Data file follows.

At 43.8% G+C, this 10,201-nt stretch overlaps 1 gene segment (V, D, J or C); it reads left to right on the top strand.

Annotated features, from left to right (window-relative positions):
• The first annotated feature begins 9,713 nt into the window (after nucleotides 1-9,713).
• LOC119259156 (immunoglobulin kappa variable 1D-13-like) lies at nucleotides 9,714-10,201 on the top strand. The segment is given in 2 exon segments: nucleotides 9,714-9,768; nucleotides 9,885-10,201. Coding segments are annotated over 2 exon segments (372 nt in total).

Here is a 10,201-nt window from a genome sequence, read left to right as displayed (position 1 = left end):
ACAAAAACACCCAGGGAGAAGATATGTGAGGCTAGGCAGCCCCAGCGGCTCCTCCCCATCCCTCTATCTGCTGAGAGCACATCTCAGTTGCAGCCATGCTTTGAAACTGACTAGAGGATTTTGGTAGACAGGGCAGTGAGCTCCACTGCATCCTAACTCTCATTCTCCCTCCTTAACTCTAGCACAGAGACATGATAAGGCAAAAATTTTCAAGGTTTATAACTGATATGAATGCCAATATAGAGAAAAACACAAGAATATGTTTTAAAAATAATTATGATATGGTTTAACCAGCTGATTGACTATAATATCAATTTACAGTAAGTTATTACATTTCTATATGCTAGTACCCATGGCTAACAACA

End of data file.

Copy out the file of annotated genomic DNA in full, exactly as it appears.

At 43.8% G+C, this 10,201-nt stretch overlaps 1 gene segment (V, D, J or C); it reads left to right on the top strand.

Annotated features, from left to right (window-relative positions):
• The first annotated feature begins 9,713 nt into the window (after nucleotides 1-9,713).
• LOC119259156 (immunoglobulin kappa variable 1D-13-like) lies at nucleotides 9,714-10,201 on the top strand. The segment is given in 2 exon segments: nucleotides 9,714-9,768; nucleotides 9,885-10,201. Coding segments are annotated over 2 exon segments (372 nt in total).

Here is a 10,201-nt window from a genome sequence, read left to right as displayed (position 1 = left end):
ACAAAAACACCCAGGGAGAAGATATGTGAGGCTAGGCAGCCCCAGCGGCTCCTCCCCATCCCTCTATCTGCTGAGAGCACATCTCAGTTGCAGCCATGCTTTGAAACTGACTAGAGGATTTTGGTAGACAGGGCAGTGAGCTCCACTGCATCCTAACTCTCATTCTCCCTCCTTAACTCTAGCACAGAGACATGATAAGGCAAAAATTTTCAAGGTTTATAACTGATATGAATGCCAATATAGAGAAAAACACAAGAATATGTTTTAAAAATAATTATGATATGGTTTAACCAGCTGATTGACTATAATATCAATTTACAGTAAGTTATTACATTTCTATATGCTAGTACCCATGGCTAACAACA